✔ Living Will Act that authorizes advance written instructions regarding life-sustaining treatment.
✔ Health Care Agents and Representatives Act that provides for:
Health Care Agents to be appointed by a principal and empowered to exercise substituted judgment and apply the best interests standards on behalf of the principal, which could include directing that life-sustaining treatment be withheld or withdrawn.
Health Care Representatives who can step forward to act when no agent was appointed by the principal, or if one was appointed is unwilling or unable to serve. The Health Care Representative may also exercise substituted judgment and use the best interests standards on behalf of the individual.
Act 169 Not Exclusive
Act 169 explicitly states that nothing in it is meant to affect or supersede the holdings of the Pennsylvania Supreme Court in In re Fiori, which is even cited directly in the statute. As a result of this non-exclusive approach, the underlying principles of self-determination, substituted judgment, and best interests standard remain important concepts in the drafting of advance directives and health care powers, as well as in any analysis of the meaning of their terms.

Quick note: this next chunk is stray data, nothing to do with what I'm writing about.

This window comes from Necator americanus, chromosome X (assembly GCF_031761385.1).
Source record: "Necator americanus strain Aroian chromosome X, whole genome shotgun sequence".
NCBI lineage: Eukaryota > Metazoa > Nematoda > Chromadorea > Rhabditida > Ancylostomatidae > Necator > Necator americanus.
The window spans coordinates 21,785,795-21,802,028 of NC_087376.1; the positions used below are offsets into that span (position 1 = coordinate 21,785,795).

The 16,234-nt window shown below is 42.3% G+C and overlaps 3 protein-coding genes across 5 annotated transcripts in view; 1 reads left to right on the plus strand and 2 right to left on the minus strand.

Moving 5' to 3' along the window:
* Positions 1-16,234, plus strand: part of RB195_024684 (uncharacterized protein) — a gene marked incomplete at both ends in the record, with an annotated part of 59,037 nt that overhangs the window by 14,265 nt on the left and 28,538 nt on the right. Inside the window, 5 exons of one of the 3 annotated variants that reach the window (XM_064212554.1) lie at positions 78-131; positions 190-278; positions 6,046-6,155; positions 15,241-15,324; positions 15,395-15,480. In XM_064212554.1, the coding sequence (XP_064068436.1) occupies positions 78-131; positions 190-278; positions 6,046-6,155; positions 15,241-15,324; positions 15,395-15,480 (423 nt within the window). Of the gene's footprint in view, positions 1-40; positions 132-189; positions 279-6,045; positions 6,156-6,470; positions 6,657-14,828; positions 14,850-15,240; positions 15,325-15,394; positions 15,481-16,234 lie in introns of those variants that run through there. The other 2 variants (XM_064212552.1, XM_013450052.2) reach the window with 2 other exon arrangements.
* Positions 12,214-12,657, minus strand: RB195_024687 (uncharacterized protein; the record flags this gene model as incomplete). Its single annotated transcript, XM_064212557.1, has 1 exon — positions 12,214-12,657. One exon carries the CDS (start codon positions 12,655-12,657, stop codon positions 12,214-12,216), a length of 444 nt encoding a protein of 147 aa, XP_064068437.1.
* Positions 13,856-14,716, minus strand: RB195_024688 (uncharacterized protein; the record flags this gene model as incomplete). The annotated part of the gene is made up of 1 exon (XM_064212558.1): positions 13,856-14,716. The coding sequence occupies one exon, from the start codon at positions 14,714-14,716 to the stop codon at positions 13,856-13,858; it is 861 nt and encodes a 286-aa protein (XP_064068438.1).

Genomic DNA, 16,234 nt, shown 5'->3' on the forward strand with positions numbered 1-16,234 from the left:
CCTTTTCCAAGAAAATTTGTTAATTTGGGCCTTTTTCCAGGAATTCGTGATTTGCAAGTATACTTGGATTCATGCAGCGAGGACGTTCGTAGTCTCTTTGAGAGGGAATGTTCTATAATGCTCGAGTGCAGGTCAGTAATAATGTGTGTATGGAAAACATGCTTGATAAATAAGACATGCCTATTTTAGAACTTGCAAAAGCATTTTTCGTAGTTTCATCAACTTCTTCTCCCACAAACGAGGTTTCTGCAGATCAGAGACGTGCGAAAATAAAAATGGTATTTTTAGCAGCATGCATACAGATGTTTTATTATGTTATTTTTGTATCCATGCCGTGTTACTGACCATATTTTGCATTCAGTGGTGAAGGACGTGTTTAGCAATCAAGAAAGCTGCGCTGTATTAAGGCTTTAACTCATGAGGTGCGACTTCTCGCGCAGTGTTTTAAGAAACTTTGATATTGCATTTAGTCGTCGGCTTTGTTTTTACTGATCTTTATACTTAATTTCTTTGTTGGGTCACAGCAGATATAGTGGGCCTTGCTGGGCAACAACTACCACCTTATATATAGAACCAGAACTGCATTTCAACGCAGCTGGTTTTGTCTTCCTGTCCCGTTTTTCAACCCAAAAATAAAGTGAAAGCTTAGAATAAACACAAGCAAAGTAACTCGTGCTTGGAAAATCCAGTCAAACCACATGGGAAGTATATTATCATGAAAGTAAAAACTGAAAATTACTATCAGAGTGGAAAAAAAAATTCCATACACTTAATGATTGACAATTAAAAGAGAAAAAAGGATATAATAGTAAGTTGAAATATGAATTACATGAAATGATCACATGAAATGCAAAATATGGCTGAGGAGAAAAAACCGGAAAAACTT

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Purpose of the Living Will
As defined in Pennsylvania’s Living Will Act, the purpose of a living will is to allow adult individuals to exercise their right of self-determination by expressing their wishes and instructions for the withholding or withdrawal of life-sustaining medical treatment if they are determined to be incompetent and have either an end-stage medical condition or are permanently unconscious.
Who Is Eligible to Sign a Living Will?
A living will can be executed by an individual of sound mind who is:
✔ 18 years of age or older
✔ has graduated from high school
✔ has married
✔ is an emancipated minor.
What is “Of Sound Mind”?
The term is not defined in the statute, but at common law being “of sound mind” means having the capacity needed to enter into legal transactions, such as a commercial contract or lease.